Before yesterday I had not seen Jerry in five years. I had moved in a different direction and I got separated from this man that I love so much and respect so greatly. And then came the news that he is fighting a new fight. His latest battle is against an invisible enemy named "Leukemia." I remember how Jerry has been a platelet donor for as long as I have known him. Now his own blood has turned against him. This battlefield is his own body. I followed his story as closely as I could through friends and an occasional email from Marsha. It seems the battle is about over. As surreal as it seems, Jerry may have met the enemy that will finally take him down. Yesterday I made the trip I have been dreading.

I walked into his hospital room and into the arms of Marsha and their two daughters. Jerry lay on the bed, life giving fluids flowing into his body through a vast assortment of tubes. Monitors recorded every heart beat and every fluctuation in his ravaged system. He mainly slept. Yet every now and then his closed eyes would become barely open slits and he would look up at Marsha. He draws peace from her presence. We have all done that at one time or another.

And then it was time to go. I walked to the side of his bed. Marsha spoke loudly to him, "Jerry, Ron and Debbie are here. They want to pray with you." Jerry opened his eyes fully. He turned his head slowly, giving Debbie a smile. His eyes finally settled on mine. He didn't say anything. Really, he couldn't. I didn't expect anything more than a quiet moment to pray and then he would certainly drift back off into a merciful sleep. But I suppose there has just been too much shared between us over the years. We have walked through many good times together. And we have both watched each other get beaten up by the various twists and turns of life. Bonds between friends form tightly through the stress, strains, and confusions of this fallen planet.

Jerry raised his hand toward me and I took it. He pulled my hand toward his face. He drew my fingers to his lips. In the holy silence he gently kissed my hand.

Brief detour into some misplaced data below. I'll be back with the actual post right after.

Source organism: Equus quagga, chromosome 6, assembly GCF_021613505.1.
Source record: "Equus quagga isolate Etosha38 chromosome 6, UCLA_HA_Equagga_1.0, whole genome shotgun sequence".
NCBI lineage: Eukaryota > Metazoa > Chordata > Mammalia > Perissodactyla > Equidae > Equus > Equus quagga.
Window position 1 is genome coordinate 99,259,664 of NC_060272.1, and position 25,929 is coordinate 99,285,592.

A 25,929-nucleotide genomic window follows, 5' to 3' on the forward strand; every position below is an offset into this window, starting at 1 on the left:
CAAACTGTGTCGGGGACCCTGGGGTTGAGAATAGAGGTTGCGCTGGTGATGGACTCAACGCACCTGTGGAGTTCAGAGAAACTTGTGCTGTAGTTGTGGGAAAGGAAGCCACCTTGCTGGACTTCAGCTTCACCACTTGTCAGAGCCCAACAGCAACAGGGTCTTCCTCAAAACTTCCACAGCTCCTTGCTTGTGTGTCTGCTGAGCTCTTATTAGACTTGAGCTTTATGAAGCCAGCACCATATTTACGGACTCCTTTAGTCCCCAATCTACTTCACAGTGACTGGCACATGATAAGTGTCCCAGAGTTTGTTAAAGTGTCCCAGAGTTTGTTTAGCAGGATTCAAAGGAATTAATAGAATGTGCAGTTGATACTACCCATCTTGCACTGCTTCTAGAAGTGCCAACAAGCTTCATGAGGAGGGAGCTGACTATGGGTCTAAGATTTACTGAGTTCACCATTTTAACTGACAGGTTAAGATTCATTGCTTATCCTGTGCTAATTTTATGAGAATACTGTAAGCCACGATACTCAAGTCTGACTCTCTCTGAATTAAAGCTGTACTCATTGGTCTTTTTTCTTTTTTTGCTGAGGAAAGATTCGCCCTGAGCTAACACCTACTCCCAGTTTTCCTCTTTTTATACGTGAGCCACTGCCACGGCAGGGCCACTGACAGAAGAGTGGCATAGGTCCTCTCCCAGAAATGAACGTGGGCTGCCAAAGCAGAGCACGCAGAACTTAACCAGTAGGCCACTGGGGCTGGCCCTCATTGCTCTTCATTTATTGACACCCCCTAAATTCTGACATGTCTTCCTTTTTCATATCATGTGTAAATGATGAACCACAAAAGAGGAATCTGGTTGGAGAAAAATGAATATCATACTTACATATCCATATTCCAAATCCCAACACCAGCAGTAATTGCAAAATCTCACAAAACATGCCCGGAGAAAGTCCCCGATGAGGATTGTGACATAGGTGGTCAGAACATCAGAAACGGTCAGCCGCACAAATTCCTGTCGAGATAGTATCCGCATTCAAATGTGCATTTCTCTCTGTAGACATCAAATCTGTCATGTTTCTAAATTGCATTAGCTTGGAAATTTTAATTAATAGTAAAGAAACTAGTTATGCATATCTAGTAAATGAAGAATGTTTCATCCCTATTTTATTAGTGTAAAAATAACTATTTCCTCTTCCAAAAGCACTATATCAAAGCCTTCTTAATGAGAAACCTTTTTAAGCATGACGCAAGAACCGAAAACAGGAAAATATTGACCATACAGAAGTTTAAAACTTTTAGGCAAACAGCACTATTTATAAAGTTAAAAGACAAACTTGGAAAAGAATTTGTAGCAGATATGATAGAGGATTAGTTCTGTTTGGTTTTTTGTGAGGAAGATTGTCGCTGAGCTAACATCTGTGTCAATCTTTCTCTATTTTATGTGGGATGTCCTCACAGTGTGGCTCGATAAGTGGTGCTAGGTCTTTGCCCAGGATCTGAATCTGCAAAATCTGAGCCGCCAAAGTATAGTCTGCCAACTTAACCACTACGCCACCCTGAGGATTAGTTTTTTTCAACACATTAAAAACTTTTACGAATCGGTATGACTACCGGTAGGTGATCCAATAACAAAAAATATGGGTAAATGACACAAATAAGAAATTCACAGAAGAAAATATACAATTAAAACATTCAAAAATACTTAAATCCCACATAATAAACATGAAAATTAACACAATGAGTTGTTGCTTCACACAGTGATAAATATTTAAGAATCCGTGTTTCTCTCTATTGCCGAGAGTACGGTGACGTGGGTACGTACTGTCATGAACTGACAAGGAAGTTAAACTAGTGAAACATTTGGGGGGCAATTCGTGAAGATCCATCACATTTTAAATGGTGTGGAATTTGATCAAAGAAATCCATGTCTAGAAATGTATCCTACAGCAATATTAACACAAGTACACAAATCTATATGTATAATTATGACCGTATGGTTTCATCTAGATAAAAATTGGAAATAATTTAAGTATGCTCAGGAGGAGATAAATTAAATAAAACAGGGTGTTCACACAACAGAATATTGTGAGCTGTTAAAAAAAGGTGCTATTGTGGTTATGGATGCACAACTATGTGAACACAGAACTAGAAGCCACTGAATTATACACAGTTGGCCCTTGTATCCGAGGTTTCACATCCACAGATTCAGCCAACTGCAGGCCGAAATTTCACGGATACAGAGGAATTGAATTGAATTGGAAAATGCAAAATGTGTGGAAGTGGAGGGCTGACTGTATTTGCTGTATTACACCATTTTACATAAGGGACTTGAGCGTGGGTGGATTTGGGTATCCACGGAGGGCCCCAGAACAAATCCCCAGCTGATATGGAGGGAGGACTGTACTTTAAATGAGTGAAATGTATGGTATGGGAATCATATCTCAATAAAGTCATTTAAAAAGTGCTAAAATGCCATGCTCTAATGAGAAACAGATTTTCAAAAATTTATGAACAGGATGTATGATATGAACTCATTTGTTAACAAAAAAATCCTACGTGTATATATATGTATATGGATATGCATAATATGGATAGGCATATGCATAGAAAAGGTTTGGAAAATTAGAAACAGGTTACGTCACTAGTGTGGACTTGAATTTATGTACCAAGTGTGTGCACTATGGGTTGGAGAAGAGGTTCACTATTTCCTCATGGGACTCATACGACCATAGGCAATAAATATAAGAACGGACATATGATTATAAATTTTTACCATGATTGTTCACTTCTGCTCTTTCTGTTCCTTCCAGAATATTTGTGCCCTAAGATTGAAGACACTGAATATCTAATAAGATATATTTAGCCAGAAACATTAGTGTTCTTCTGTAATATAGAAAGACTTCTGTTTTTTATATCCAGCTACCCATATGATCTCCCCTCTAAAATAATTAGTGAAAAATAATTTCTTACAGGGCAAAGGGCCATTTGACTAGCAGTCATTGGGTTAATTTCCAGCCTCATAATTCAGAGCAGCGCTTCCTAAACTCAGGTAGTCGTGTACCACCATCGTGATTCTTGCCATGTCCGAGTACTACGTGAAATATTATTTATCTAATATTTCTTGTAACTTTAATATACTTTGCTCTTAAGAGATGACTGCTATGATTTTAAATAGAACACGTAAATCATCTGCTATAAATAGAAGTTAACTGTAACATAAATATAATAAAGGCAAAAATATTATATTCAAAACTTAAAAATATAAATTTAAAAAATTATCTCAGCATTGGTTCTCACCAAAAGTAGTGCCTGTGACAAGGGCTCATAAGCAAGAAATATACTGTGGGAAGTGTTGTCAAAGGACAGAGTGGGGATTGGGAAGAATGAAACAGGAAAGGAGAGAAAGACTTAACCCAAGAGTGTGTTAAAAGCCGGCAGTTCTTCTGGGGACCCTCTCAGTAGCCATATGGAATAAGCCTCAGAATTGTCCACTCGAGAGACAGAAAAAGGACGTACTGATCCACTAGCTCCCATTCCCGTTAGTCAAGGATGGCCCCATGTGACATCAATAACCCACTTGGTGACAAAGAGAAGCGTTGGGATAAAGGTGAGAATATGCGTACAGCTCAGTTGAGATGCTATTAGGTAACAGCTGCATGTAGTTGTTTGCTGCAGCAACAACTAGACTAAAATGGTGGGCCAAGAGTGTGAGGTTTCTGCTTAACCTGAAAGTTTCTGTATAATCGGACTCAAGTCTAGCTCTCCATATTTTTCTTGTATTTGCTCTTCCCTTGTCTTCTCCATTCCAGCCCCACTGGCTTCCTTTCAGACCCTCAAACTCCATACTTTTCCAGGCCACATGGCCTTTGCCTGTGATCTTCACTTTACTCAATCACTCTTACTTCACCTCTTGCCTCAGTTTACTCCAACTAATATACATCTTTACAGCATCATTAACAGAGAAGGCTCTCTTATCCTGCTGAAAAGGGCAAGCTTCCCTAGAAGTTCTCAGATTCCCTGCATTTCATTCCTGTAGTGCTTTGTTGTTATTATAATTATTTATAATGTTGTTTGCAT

What do you do with that? How do you respond when a weary soldier ... one of your few living heroes ... kisses your hand? I did the only thing I knew to do. I placed my other hand on his head, bald from the ravages of chemo. And I prayed. I asked our Father to hold my friend. To allow him to find God's arms of grace. And yes, I prayed for healing. And Jerry will find his healing. Here ... or at "home." He is destined to be well.

As for me, I carry the symbol of a friendship that has endured more than a quarter of a century. For our friendship is etched forever into my memory through the tears I saw a father shed for his daughter on a night long drive ... through the honor of being asked to accompany him on that most important trip of his life ... through holding his angry daughter at bay until he could get her home and teach her the depths of his love for her ... and through a silent kiss placed upon my undeserving hand.

It was an honor to serve with you, Jerry, in The Holy Army of Our Lord. HOOAH.


The Dashboard Poet said...

The day before you and I buried our Dad I went into the chamber in which his body lay. Nobody else was in the room. My love for him found an expression that, at the time, seemed a perfect act. From this distance, and by a simple telling, it feels a bit odd....but I'll stand beside it. I drew myself fully erect, coming to attention. Taking a step back, I brought my right hand to salute, holding it several seconds, allowing it to slowly fade. I'd done this in tribute for fallen officers, in the performance of my duty. But this beyond duty. Was it just emotion, or did I feel his eyes on me from beyond? I can't know whether he saw me, but in my heart, I certainly saw him...young, vital, and covered in honor.
I pray your friend finds his miracle. Either way, as you said, healing will come. For our sakes, I hope it comes here.

For your friend, Jerry...
Detail...'ten, HUT! Present...ARMS!